Named after a river in Southern India (and perhaps telling of which target market AMD wants to strike hard), the new Kabini platform and its APUs feature two crucial and major improvements. First of all, it will be utilizing AMD’s new Jaguar microarchitecture.
To be sure, Jaguar can be best thought of as a refinement over the older Bobcat architecture that was used in the older Brazos platform (and the forerunner of the AMD Fusion initiative). The main objectives of Jaguar was to improve on instructions per clock, better frequency and power efficiency.
To do that, the Jaguar cores received improved prefetchers, integer execution and floating point execution units (128-bit up from 64-bit), and a shared L2 interface. The shared L2 cache is one of the major design additions to Jaguar. In the higher end SKUs - A6-5200 and A4-5000 - the L2 cache is 2MB and it is supported by four L2D banks of 512KB each. Each core also has its own L2 stream prefetcher, thereby improving overall bandwidth and instruction per clock. That aside, the 'floor plan' has been mildly tweaked to improve data flow.
Additionally, Jaguar also features improved instruction set support over Bobcat, adding support for SSE 4.1, SSE 4.2, AVX, AES and many more.
Taking a cue from the Trinity APUs, the new Kabini APUs will also see the introduction of a Unified Northbridge (UNB). In the new UNB, PCIe replaces the old HyperTransport technology as the interconnect between memory and I/O subsystems. According to AMD, this is more efficient at handling and scheduling memory-related requests from both the CPU and GPU.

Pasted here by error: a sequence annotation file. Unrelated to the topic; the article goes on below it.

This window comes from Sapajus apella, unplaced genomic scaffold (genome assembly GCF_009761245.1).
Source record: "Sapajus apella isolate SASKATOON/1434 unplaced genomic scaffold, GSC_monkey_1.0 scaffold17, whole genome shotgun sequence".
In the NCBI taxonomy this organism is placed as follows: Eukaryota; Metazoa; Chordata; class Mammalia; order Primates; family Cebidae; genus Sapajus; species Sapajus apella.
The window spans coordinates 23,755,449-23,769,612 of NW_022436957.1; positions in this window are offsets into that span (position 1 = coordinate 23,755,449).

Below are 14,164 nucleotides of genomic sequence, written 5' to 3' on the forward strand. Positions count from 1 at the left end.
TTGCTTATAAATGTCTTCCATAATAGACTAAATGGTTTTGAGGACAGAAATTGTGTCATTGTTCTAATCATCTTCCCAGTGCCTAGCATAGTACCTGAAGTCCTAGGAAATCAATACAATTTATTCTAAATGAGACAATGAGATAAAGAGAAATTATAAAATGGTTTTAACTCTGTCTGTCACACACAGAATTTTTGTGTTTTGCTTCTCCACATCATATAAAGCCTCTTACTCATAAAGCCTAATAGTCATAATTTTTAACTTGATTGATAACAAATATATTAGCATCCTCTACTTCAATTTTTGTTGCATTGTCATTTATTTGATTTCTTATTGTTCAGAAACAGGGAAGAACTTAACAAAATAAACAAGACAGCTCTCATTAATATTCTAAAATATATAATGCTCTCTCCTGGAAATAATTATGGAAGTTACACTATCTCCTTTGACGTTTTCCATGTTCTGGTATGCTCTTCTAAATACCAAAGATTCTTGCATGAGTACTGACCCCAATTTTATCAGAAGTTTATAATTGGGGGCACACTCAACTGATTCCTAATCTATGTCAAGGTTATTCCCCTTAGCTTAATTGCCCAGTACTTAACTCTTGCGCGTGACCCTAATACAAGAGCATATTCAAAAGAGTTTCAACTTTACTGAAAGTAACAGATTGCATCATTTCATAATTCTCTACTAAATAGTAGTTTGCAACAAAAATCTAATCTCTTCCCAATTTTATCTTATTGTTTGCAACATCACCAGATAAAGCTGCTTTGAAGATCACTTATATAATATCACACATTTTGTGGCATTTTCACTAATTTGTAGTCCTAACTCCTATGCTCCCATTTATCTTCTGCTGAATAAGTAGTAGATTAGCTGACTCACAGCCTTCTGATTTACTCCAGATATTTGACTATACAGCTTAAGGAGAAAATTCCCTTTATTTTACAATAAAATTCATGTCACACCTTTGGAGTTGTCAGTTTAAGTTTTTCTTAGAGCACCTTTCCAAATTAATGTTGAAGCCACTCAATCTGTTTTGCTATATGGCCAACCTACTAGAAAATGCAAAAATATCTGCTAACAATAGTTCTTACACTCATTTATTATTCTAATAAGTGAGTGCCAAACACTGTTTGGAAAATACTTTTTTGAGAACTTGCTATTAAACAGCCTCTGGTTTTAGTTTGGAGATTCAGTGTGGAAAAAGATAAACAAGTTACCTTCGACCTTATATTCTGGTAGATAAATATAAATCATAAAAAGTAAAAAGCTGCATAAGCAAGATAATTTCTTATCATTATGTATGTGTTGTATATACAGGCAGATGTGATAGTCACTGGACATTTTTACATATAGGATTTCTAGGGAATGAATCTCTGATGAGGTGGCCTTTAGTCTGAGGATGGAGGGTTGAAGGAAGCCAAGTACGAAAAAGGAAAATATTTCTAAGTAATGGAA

As part of the new UNB, the memory controller in Jaguar supports 1.25V, 1.35V and 1.5V SO-DIMM memory modules of up to DDR3-1600MHz speeds, giving it a maximum total memory bandwidth of around 10.3GB/s. The controller also supports memory P-states, allowing it to adapt to memory speed changes on the fly for better power efficiency. Finally, maximum memory support on the platform is a healthy 32GB.
Previously, we lamented that the new Trinity APUs were not getting integrated GPUs built using AMD’s latest Graphics Core Next (GCN) architecture. Finally, AMD has decided to implement GCN-derived Radeon 8000-series integrated GPUs into the Kabini APUs.
The older VLIW architecture is good for graphics work, but poor for compute. They excel in high instruction level parallelism, which is the exact opposite of typical compute tasks. This meant that the processing pipeline was never really fully populated, thus not utilizing the core to its full ability. In getting GPUs to take on traditional computing tasks, this has been the perennial problem. With the new GCN architecture, however, AMD attempts to address some of the shortcomings of its older VLIW architecture in taking on compute tasks.
A GCN compute unit is the basic processing block of AMD’s new generation GPUs, and the new GCN architecture promotes greater independency amongst the various GCN compute units, thereby relieving bottlenecks. This is achieved by moving scheduling from the compiler to the hardware.
Overall, the move to the new GCN architecture is vital to the performance o the new Kabini APUs, as it allows compatible workloads to tap into the vast raw computing powers of GPUs. Crucially, this is also consistent with the GCN architecture of AMD’s discrete offerings, thereby ensuring full compatibility with all AMD GPUs.
That aside, the new Radeon 8000 series integrated GPUs will support up to 4K output resolution via HDMI and DisplayPort, and also in AMD EyeFinity mode.